Cursus: Filosofie voor de kunstenaar

Cursus praktische filosofie als een hulpmiddel richting autonoom kunstenaarschap.

Filosofie is een methode die onmisbare handvatten geeft aan autonome kunstenaars (in opleiding). Het is meer dan een theoretische benadering uitgedacht op een stoffige zolderkamer. In deze cursus zullen we deze praktische, filosofische handvatten gaan bekijken en vooral ook: ervaren en toepassen.

Deze cursus is geen cursus beeldende kunst, maar ook geen theoretische cursus kunstfilosofie. In deze cursus gaan we expliciet niet op zoek naar een begrip of een verklaring voor kunst of naar antwoorden op de vraag ‘wat is kunst’. In plaats daarvan wordt filosofie in deze cursus ingezet als een methode, die de kunstzinnige houding van de autonome kunstenaar en de beeldend therapeut verdiept en versterkt. Continue reading “Cursus: Filosofie voor de kunstenaar”

Words&Statistics – “Fact” and post-truths

What happened in 1965? After that date, the word ‘fact’ has decreasingly been used in books. But how come? Did the ‘post-truth’ world start not with social media, but maybe with the rise of relativism and existentialism?

A reflection by Nicole des Bouvrie.

Philosophers deal with words, often in etymological sense, in that they try to understand the meaning of a concept by looking at the history of a word, how it was used, what roots it has. But there is another way in which words are interesting, also for a philosopher: quantitatively. Continue reading “Words&Statistics – “Fact” and post-truths”

Affirmative action & the continuation of sexual difference

One of the fundamental errors in this method is that is continues the definition of members of the disadvantaged group based on them not-belonging to the norm.

One of the ways to overcome the inequality between men and women (and also regarding other minorities, but I will focus on gender here), is the idea of affirmative action – a type of discrimination that favors members of a disadvantaged group. The idea is that this would lead to a reality in which there will be more women in higher positions, in order to stop men from being promoted instead of women.

There are quite some problems with this approach. And one of the fundamental errors in this method is that is continues the definition of members of the disadvantaged group based on them not-belonging to the norm.  Continue reading “Affirmative action & the continuation of sexual difference”

Can women think?

Wednesday, November 30th 2016, I’ll give a talk at the University of Maryland about the question “Can women think?”

Why are there so few women philosophers? In most fields of the humanities there are about the same number of women as men, yet the number of women in philosophy looks more like those in mathematics and physics. Why is that? Is it because women cannot think? Is it simply because, as Hegel puts it: “Women can, of course, be educated, but their minds are not adapted to the higher sciences, philosophy, or certain of the arts …. The difference between man and woman is the same as between animal and plant.” (Hegel, Philosophy of Right, 1820, par. 166, note)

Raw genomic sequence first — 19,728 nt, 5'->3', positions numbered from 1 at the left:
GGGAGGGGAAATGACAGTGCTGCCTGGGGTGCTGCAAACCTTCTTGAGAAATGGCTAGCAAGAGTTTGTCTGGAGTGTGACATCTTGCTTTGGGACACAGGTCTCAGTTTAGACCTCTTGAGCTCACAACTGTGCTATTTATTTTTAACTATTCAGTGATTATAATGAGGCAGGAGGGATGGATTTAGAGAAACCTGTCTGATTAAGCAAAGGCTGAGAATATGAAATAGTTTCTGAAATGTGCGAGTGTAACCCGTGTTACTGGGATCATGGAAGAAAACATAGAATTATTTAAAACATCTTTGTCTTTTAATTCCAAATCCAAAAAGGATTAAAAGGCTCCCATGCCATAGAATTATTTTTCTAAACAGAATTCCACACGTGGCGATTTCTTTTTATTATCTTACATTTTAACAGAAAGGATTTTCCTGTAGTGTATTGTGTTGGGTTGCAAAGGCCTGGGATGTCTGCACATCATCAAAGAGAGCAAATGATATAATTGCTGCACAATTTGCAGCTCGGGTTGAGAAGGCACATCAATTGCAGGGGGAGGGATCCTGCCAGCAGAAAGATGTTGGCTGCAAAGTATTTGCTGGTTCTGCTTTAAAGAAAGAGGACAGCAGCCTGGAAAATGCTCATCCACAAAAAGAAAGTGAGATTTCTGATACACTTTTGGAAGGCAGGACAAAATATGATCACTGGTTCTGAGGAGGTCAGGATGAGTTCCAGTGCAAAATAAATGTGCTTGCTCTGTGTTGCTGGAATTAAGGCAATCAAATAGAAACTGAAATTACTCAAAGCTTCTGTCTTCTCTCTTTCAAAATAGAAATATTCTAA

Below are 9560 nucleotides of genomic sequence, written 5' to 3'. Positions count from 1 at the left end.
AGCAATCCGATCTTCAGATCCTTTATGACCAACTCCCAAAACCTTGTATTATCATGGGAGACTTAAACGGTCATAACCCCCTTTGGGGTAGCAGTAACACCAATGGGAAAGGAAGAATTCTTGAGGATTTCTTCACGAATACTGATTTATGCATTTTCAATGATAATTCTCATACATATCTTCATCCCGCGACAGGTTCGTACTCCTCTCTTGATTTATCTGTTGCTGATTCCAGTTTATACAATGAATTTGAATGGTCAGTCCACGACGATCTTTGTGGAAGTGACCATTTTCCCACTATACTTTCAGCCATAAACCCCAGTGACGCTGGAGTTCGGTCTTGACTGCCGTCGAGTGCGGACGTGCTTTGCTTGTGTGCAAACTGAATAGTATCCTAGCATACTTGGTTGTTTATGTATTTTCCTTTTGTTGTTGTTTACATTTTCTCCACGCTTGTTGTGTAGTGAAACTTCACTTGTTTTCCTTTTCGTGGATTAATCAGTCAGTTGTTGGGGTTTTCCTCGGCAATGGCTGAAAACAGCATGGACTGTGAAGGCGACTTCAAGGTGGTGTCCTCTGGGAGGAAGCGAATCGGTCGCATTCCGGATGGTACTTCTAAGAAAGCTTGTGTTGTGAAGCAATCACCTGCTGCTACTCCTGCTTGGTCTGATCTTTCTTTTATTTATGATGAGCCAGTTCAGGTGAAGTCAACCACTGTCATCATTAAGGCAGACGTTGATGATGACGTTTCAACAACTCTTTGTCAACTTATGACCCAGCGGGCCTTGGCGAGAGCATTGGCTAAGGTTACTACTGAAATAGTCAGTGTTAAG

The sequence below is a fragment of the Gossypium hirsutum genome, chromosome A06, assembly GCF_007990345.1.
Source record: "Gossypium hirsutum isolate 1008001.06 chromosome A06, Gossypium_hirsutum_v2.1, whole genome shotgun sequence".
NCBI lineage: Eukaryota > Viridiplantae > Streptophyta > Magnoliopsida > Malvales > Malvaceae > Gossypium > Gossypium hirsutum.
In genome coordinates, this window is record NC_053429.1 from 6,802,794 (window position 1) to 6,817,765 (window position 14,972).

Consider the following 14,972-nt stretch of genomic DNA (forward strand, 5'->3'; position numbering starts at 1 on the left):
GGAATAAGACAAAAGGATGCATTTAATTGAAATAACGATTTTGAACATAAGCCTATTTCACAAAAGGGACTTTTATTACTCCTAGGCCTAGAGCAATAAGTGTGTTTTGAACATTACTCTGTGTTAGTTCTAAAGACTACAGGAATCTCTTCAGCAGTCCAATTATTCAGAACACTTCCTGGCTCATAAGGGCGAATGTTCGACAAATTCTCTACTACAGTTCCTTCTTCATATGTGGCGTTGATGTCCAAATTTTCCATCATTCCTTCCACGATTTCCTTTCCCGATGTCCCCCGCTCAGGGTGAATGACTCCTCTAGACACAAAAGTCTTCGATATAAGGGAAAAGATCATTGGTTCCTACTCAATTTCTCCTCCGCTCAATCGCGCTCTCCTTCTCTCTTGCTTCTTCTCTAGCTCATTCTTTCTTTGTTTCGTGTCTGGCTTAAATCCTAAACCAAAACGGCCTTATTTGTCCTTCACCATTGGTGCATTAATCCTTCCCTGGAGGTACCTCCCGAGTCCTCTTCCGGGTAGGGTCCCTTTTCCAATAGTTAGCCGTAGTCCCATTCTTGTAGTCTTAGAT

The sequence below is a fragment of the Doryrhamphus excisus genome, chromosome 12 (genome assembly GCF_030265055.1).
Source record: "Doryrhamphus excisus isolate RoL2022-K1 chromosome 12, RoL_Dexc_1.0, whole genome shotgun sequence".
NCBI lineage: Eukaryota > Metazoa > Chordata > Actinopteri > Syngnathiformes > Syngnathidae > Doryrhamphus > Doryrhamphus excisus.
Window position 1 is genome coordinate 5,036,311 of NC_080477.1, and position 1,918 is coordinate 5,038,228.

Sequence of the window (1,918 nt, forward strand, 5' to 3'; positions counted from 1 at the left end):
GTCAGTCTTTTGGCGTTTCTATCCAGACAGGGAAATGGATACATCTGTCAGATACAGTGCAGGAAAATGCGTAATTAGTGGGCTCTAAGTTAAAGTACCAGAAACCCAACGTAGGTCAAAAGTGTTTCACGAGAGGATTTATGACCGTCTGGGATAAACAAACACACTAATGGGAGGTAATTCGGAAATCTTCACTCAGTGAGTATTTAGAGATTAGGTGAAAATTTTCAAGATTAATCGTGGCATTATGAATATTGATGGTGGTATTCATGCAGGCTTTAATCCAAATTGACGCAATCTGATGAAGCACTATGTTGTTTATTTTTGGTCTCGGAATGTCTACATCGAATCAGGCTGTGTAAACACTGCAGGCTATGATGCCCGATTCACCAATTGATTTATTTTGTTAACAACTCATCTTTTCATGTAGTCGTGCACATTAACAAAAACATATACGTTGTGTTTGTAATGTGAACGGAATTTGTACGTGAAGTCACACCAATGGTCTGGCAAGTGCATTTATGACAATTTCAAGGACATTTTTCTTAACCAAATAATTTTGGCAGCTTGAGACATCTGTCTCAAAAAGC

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The Burden of the Freedom to Philosophise

“…freedom to philosophise can not only be granted without injury to Piety and the Peace of the Commonwealth, but that the Peace of the Commonwealth and Piety are endangered by the suppression of the freedom.”

The chairperson of the Dutch parliament has some books standing on her desk, an old Wikipedia article informed me. Three books that symbolize – well, something. An importance, a specific guidance, a reminder of the standards we set ourselves? The million-dollar-question is of course: which books are these? Continue reading “The Burden of the Freedom to Philosophise”

Why again do we want this ‘freedom of speech’? Or: reading Spinoza

Watching the news, reading social media contributions, I more and more come to the conclusion that it might be time to end our persistent liking of this concept, the ideal of freedom of speech. In a world where opinions create problems, perhaps it is time to stop having opinions altogether. Especially when having an opinion is seen as ‘doing something’, as ‘contributing something’ to society. Thus, the main problem I have with the ‘freedom of opinion’ is that is seems to warrant a liberty through which people feel entitled to say whatever they want, even if it hurts, even if it confirms prejudice and ignorance.

When we take into account that we are mostly limited in our thinking by the world in which we find ourselves, then we must conclude that our opinions can only be a confirmation of who we already are, of what we already know.


Continue reading “Why again do we want this ‘freedom of speech’? Or: reading Spinoza”

Prologue to publishing the dissertation

It is because of the inner calling to reach for a new that is unrelated to the present, for that which lies beyond the realm of the possible, that I started out on this path and will continue to do so, in order to search for some form of truth while facing evidence that truth does not exist, to search for meaning in a meaningless world, to search for change in a world that is nothing more than eternal repetition.

At some point you’re ready to start working on it. The publication of what you’ve worked at for so many years. But rereading the prologue, I feel I’m finally ready to part with it. It has taken some time, some distance, it has taken writing another book in the meantime. But I’m ready to look into the long and arduous road of publishing The necessity of the impossible…

Here the prologue for your consideration: (And publishers are welcome, of course!)

“By choosing to write about the desire to reach the impossible and the closely related illusion of change, I have chosen to fail. To fail in life. And synonymously to fail in thinking.

Continue reading “Prologue to publishing the dissertation”